I can see Joe's point about "Thank you in advance" being manipulative. I don't usually use it in English, but occasionally I'll tack a "Danke im Voraus" onto the end of a German e-mail, but only in specific circumstances and usually only in German e-mails because it seems more common to use it in German than in English.
I agree that saying thank you in advance means it's a foregone conclusion the person will do as you have asked, i.e. they have no choice in the matter. For that reason, I would think it's a little impolite to use when you're asking someone to do something they could very well refuse. For example, let's say my car has broken down so I have to take it to the shop and I won't have a car for a while. I could write an e-mail to a co-worker saying "I won't have a car Friday afternoon, could you please drive me home from work?". In that case, I think saying "Thanks in advance" would be presumptuous. The co-worker is under no obligation whatsoever to give me a ride, in fact it might be terribly inconvenient for them or they might not even be able to. But by saying "Thanks in advance", I'm essentially saying "Thank you already because I know you won't say no", which puts them under pressure to do me a favor.
On the other hand, let's say I encouter a problem with a manual I'm translating. I could write to the author, ask for clarification or correction, and conclude with a "Danke im Voraus". In that situation, they don't really have a choice as to whether or not they are going to help me. They have to, because it's one of their job responsiblities and as the author, they are the only one who can help. In that case, it IS a foregone conclusion that they're going to help me, so I might as well be extra polite and throw in a thank you before they even do the task. And then when I get a response on the issue, I'll thank that person again. I don't view the advance thank you as a replacement for thanking the person later, I just view it as an extra thank you which seems a little nicer.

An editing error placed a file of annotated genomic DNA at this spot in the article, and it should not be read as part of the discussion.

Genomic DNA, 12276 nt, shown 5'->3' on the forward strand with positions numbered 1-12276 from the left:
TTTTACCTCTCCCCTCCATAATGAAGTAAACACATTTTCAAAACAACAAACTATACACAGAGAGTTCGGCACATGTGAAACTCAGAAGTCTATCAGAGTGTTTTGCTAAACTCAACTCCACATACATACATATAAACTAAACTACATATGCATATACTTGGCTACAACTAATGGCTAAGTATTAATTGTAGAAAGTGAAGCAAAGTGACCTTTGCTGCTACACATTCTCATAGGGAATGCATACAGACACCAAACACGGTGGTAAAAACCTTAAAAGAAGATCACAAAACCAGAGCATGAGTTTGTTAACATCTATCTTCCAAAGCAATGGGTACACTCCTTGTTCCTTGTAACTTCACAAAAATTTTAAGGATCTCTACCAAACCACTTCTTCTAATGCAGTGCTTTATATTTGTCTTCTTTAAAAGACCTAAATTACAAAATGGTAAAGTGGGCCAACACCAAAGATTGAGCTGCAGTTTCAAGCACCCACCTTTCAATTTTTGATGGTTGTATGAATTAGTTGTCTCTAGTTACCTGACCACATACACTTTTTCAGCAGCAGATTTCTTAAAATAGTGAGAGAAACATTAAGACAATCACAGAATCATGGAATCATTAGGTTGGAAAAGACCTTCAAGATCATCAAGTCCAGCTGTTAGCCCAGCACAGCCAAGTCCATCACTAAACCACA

And I have to agree with the other native speakers who say "Thank you in anticipation" doesn't sound quite right. I won't say it's wrong, but I can definitely say I have never seen or heard it used and I wouldn't use it myself. In fact, if I did encounter it, I'd probably think it was said by a non-native speaker.